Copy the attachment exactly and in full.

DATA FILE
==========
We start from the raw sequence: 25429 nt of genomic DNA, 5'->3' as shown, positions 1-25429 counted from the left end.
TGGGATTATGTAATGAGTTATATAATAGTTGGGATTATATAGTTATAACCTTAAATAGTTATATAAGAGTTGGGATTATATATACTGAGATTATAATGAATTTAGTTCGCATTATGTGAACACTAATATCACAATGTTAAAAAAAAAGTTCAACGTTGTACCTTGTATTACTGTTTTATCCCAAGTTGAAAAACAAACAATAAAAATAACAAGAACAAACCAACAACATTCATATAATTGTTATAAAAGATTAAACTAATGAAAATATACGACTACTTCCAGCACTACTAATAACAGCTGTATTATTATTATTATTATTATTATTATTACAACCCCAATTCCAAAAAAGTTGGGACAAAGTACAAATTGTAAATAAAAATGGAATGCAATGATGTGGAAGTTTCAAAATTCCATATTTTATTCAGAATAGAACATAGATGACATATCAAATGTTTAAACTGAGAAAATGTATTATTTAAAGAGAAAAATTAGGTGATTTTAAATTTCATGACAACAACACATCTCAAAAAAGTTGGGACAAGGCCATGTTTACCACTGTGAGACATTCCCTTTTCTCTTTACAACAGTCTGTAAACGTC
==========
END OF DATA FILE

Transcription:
We start from the raw sequence: 25429 nt of genomic DNA, 5'->3' as shown, positions 1-25429 counted from the left end.
TGGGATTATGTAATGAGTTATATAATAGTTGGGATTATATAGTTATAACCTTAAATAGTTATATAAGAGTTGGGATTATATATACTGAGATTATAATGAATTTAGTTCGCATTATGTGAACACTAATATCACAATGTTAAAAAAAAAGTTCAACGTTGTACCTTGTATTACTGTTTTATCCCAAGTTGAAAAACAAACAATAAAAATAACAAGAACAAACCAACAACATTCATATAATTGTTATAAAAGATTAAACTAATGAAAATATACGACTACTTCCAGCACTACTAATAACAGCTGTATTATTATTATTATTATTATTATTATTACAACCCCAATTCCAAAAAAGTTGGGACAAAGTACAAATTGTAAATAAAAATGGAATGCAATGATGTGGAAGTTTCAAAATTCCATATTTTATTCAGAATAGAACATAGATGACATATCAAATGTTTAAACTGAGAAAATGTATTATTTAAAGAGAAAAATTAGGTGATTTTAAATTTCATGACAACAACACATCTCAAAAAAGTTGGGACAAGGCCATGTTTACCACTGTGAGACATTCCCTTTTCTCTTTACAACAGTCTGTAAACGTC